Youth On PGA Tour and Their Swings
There is some pretty impressive youth on the PGA Tour right now. Or should I say these days, as this is not just a phase this youth, but what I think will become the norm. Particularly young guys winning as well.
The young guys I want to talk about here can really hit it to, some would call them explosive and maybe even unorthodox, regardless they have all won on tour doing what they do.
The group I am talking about include — Spieth, Jon Rahm, DJ, Koepka and Daniel Berger.
I could go on, there are more that would fit in this group. The group I am referring to are young players who have a flat or bowed lead (left for right hander) wrist. And if often leads to what looks like a shut club face at the top of their backswing. (As all of the above mentioned players are right handers I’ll refer to wrists in left and right)
You probably see the flat left wrist, but I see a firmly set right wrist. The reason I say this is because I don’t see these players letting their right arms get behind them in their backswing. As setting the right wrist firmly, and early, makes it much easier to keep the right arm from running away behind your back, it doesn’t guarantee it, but it helps. (Just make sure you have some width going back and that right arm should be fine)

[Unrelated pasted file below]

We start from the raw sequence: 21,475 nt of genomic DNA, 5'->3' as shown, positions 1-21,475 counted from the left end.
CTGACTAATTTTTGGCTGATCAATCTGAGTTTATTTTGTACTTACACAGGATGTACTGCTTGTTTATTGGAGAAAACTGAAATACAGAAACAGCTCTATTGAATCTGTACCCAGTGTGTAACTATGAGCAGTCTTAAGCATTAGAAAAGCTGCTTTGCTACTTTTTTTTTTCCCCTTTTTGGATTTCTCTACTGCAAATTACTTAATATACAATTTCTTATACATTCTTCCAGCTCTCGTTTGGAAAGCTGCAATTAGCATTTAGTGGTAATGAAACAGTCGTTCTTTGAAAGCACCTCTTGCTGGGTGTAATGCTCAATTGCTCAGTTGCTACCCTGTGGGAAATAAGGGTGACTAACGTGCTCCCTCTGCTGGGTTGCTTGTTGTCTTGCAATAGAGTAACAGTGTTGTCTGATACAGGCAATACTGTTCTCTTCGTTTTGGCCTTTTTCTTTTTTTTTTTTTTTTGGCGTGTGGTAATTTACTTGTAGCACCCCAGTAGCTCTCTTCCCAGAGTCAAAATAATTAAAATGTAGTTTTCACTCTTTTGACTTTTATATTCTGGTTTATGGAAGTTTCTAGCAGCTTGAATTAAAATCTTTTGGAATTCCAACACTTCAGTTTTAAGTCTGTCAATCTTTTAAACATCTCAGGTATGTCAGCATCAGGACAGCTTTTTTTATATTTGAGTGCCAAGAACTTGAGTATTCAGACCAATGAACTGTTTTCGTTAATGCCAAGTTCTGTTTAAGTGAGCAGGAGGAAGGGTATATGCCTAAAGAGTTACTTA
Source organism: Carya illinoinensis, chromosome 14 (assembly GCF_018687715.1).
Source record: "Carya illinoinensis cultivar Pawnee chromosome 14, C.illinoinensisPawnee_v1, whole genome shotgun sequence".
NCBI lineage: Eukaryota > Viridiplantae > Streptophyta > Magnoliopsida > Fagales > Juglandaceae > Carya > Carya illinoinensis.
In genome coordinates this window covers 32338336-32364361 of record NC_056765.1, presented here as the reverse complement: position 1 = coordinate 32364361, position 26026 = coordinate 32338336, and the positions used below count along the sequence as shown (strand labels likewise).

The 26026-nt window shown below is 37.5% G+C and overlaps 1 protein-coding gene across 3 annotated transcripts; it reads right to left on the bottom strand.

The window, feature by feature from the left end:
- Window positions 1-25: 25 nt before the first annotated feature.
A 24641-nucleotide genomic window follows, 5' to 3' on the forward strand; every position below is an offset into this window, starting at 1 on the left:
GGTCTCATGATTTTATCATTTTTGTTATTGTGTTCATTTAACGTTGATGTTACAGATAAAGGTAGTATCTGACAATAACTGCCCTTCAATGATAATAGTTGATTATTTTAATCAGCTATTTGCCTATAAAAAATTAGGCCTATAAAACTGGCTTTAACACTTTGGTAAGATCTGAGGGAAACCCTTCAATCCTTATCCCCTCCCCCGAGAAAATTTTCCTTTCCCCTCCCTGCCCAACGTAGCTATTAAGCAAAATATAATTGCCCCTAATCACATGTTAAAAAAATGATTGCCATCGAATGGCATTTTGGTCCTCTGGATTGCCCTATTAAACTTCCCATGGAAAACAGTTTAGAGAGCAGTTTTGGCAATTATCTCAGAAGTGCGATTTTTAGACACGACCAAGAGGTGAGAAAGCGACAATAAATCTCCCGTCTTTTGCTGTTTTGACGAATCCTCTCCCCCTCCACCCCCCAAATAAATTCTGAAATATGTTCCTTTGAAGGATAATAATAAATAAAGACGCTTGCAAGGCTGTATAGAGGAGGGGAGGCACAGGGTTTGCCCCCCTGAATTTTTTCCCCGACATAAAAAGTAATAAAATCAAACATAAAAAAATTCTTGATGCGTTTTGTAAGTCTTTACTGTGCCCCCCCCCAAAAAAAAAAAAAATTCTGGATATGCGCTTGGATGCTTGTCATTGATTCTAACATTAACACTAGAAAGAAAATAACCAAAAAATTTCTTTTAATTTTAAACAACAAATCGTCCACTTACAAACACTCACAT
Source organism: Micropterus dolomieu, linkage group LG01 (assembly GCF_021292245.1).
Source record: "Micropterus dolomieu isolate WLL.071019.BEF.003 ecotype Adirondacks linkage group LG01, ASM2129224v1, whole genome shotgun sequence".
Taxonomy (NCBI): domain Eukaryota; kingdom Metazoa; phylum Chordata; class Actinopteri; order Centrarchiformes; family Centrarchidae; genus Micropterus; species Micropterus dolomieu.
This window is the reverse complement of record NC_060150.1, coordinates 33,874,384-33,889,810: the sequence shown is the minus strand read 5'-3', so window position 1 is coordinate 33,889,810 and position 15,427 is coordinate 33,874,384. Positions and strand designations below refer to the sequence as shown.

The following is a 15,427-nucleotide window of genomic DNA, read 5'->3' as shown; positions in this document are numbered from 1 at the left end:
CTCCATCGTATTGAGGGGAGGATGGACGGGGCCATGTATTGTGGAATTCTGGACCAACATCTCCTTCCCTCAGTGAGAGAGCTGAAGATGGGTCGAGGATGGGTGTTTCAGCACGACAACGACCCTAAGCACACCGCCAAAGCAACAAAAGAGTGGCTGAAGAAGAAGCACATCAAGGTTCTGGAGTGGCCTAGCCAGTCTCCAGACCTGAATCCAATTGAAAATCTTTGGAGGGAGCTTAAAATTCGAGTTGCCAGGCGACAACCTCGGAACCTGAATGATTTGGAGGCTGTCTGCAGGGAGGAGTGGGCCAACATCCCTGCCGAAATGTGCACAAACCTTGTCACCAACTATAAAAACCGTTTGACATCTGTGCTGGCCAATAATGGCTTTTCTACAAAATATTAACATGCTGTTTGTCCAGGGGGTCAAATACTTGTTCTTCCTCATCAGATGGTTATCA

One of the great things about this move is that it keeps the player within the realms of their physical ranges. As I see so many amateurs’ arms keep on moving back after their body has stopped turning. By either bending their lead arm, having a high elbow in their trailing arm or just a more general over swing. My point is often the amateurs’ backswings are not a good reflection of the amount of body turn they have, and this makes things hard.
The best example of this is between Dustin Johnson and Jon Rahm. Their golf swings are polar opposites as far as length of back swing goes, but still work within very similar parameters. They both set up their backswings with incredible wrist angles and width, leading to a shut looking club face. And from their it leaves them only one option to hit good shots, and that is to make an aggressive turn through the ball, open up their bodies at impact and load the club onto a pretty shallow plane coming down.
Unlike your Adam Scott’s and Rory Mcilroy’s swings, I think these sorts of golf swings can help the average golfer more. They have the potential to teach the average golfer a more rounded motion in less time, and with good understanding of what they are doing the amateur could simplify their own swing in a way most would never have thought possible.